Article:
SAN FRANCISCO — It’s every entrepreneur’s worst nightmare: The app you’ve spent hours developing gets shut down before it even really launches.
It’s been a rocky road for four young French entrepreneurs who hoped to make their mark with a parking app called Sweetch. Their idea was to alert prospective parkers that spots on the street were freeing up, exchanging a nominal fee between drivers that could be donated to local charities. But instead of paving the road to fame by clearing the city’s congested streets, they ended up pulling their app from the Apple store under threat of litigation from San Francisco’s City Attorney.
“We helped five or 10 people a day, we brought value to them, but the city didn’t even try to understand that,” co-founder Hamza Ouazzani Chahdi says, speaking to Cult of Mac in the sunny, immaculate and modern apartment the guys call both home and office in the city’s Mission District. “We were lumped in with the other apps that definitely had a predatory model and it was toxic for us.”
He says that despite a meeting with San Francisco officials, the entrepreneurs weren’t really give a chance: “It was just, ‘Here’s your deadline.’”
At a time when more than half of all U.S. venture capital is flooding into the San Francisco Bay Area, “fail early, fail often” is almost a rallying cry. With $7 billion floating around, pivoting when your first iteration doesn’t succeed has become about as common here as early morning fog.
The enterprising quartet behind Sweetch, who all lived in Paris before studying at the U.C. Berkeley Center for Entrepreneurship and Technology, have a new mission born out of a transportation misadventure.
“We were so busy coding Sweetch that we forgot about our car,” recalls Jardaneh. Their Ford Taurus got towed for resting five minutes over the limit in a commuter lane downtown. “I think it was Hamza’s fault. He was in charge of putting timer and either he forgot to do it or it didn’t beep. Either way, we lost an entire afternoon getting the car back.”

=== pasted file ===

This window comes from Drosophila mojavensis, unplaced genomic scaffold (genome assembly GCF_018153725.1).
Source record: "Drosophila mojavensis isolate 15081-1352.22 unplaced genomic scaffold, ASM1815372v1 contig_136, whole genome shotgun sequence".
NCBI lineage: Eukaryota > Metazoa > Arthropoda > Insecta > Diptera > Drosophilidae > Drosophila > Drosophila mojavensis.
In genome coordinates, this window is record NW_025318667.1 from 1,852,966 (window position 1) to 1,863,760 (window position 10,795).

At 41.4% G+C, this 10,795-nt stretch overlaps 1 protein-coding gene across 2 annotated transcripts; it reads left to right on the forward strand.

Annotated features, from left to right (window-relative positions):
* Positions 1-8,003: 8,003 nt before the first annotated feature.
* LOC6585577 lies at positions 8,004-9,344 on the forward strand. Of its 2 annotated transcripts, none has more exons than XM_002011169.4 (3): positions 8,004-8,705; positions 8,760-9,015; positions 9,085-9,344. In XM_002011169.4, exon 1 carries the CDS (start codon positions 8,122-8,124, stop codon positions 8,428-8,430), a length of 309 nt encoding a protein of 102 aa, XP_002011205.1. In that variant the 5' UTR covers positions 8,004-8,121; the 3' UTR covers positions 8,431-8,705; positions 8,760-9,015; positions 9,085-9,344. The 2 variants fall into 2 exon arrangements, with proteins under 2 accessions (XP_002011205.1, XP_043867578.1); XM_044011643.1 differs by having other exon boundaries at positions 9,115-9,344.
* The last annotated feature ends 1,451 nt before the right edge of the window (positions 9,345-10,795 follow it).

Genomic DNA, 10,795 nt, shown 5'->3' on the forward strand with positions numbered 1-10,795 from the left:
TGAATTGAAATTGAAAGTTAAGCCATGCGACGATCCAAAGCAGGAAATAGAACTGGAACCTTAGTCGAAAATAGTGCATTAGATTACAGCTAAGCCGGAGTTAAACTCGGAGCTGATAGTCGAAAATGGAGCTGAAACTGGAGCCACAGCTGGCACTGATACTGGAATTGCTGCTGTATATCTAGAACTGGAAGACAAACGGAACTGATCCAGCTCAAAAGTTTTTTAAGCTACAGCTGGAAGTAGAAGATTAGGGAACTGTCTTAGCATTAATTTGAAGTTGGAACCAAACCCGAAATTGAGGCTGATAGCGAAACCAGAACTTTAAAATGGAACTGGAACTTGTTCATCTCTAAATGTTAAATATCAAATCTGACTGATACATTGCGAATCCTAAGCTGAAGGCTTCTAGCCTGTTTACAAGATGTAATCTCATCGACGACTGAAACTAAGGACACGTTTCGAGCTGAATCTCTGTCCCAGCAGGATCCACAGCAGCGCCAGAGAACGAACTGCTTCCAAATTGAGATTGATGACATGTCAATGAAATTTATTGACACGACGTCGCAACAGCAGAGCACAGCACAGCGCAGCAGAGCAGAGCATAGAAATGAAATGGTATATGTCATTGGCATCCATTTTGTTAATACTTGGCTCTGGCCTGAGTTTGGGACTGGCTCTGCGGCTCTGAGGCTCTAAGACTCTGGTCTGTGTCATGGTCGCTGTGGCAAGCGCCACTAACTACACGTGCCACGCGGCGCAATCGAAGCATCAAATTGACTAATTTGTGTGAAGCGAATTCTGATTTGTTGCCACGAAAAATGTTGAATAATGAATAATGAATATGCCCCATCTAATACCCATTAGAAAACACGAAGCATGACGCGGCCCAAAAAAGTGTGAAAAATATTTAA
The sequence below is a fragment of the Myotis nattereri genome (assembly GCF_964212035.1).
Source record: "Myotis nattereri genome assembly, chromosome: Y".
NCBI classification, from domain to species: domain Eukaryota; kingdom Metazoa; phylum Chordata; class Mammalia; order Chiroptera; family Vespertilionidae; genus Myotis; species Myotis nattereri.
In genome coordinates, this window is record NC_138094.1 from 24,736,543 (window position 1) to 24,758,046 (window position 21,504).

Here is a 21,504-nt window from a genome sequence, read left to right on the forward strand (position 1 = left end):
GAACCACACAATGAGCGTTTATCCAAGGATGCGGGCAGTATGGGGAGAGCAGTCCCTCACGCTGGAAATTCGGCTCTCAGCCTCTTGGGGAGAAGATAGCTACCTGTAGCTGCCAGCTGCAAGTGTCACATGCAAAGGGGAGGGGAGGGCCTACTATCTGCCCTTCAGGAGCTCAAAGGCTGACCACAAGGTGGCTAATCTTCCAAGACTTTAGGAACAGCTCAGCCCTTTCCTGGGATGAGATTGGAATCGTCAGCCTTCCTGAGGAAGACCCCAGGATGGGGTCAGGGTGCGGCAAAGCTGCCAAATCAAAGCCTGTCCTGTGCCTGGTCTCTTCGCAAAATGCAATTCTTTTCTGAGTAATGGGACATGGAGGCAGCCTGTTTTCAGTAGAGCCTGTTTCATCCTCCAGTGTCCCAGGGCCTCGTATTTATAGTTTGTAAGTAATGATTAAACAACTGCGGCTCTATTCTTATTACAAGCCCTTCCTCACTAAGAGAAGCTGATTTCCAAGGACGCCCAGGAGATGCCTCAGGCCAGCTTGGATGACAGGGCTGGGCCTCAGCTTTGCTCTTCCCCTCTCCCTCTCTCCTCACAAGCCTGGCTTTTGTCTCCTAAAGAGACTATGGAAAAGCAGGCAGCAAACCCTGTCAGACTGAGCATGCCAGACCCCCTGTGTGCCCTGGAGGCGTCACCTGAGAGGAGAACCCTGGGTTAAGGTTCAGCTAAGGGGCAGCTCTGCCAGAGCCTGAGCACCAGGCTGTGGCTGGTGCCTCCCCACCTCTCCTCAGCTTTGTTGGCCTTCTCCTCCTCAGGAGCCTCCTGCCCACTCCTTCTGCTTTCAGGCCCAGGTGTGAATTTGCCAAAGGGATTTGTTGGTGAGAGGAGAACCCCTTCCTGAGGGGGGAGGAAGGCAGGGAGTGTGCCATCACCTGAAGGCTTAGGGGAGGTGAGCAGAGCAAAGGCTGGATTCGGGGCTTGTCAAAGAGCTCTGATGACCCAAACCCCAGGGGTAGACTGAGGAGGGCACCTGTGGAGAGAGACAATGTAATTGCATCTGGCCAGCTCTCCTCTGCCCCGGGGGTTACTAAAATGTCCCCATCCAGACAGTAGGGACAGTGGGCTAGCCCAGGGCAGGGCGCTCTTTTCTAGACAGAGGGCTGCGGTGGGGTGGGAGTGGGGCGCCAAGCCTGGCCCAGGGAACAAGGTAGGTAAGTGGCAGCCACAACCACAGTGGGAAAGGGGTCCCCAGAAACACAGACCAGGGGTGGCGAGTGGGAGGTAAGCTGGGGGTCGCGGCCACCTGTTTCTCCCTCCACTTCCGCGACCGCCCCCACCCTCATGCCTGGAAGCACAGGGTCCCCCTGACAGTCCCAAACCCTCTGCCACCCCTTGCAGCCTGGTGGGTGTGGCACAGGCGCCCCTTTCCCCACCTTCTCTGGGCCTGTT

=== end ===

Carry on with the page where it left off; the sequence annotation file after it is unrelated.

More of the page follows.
They saved the ticket as kind of a reverse trophy and while they were hacking away at Sweetch, kept the idea on the backseat.
They’ve now launched an app called Spot Angels that’s designed to keep drivers from getting towed. In a city that hauls off about 150 cars a day (around 60,000 a year), there would seem to be plenty of demand for such an app.
Alerting a driver before the tow truck hauls away their ride would save fines starting at $450 and a time-consuming trip across town to the impound lot at Pier 70. Towed cars are such a hot-button issue that a local politician floated the idea for a similar app last year.
The Sweetch guys tried to make Spot Angels simple to use, even in a city that’s enacted a baffling array of parking laws (usually spelled out on infuriatingly hard-to-read signs).
“There’s no hassle, you just check in and we make sense of all the crazy rules,” says co-founder Aboud Jardaneh, speaking in a living room dominated by a flat-screen television and an old-school edition of Battleship.
So, why wouldn’t you just take a picture of a nearby sign with your smartphone and remind yourself that way? The short answer: It takes something near divine intervention to parse street parking in San Francisco. One side of the street might come clean from 8 a.m. to 10 a.m. the first and third Wednesday of the month, for instance, while the opposite side is 10 a.m. to noon the first and third Tuesday. And then there’s the white zones, yellow curbs and the kind of easy to overlook rush-hour restrictions that nabbed the Sweetch guys’ Taurus.
The Spot Angels app, available for free in iTunes, warns you 20 minutes before street cleaning and tow-away hours. After downloading the app and signing in with Facebook, you click just one “check in” button when you park. The clean, simple interface confirms the address (in our tests, it was much more accurate if you have Wi-Fi enabled) and a pop-up also tells you the exact day and in how many hours you’ll have to spirit your vehicle away.
The guys are making a go of it with some of the investment money left over from Sweetch “and a lot of sweat equity,” says Jardaneh. The app will continue to be free, then once a critical mass of people find it useful they’ll roll out paid features.
Of Apple’s two co-founders, the group unanimously responds that they admire Steve Jobs over Steve Wozniak.
“Everything we’re doing right now wouldn’t have been possible if you didn’t have a device like that in your hand,” says Jardaneh. For Thomas Cottin, it’s all about Jobs’ “passion for things well-done,” adding that since they are all engineers, they appreciate things they can’t do by nature – thinking about design and focusing on simplicity. They had a lot of time to think while working on the relaunch, some of it spent cruising the streets of the city.
One of Jardaneh’s favorite San Francisco drives is arriving at the Marina by way of the steep hills of Pacific Heights, where the ocean comes into view through rows of Victorian mansions.
“We did a lot of driving around when we were testing this app,” he says. “We’d pin ourselves and check out the data. It came in at about 97 percent accuracy, so we were super-happy.”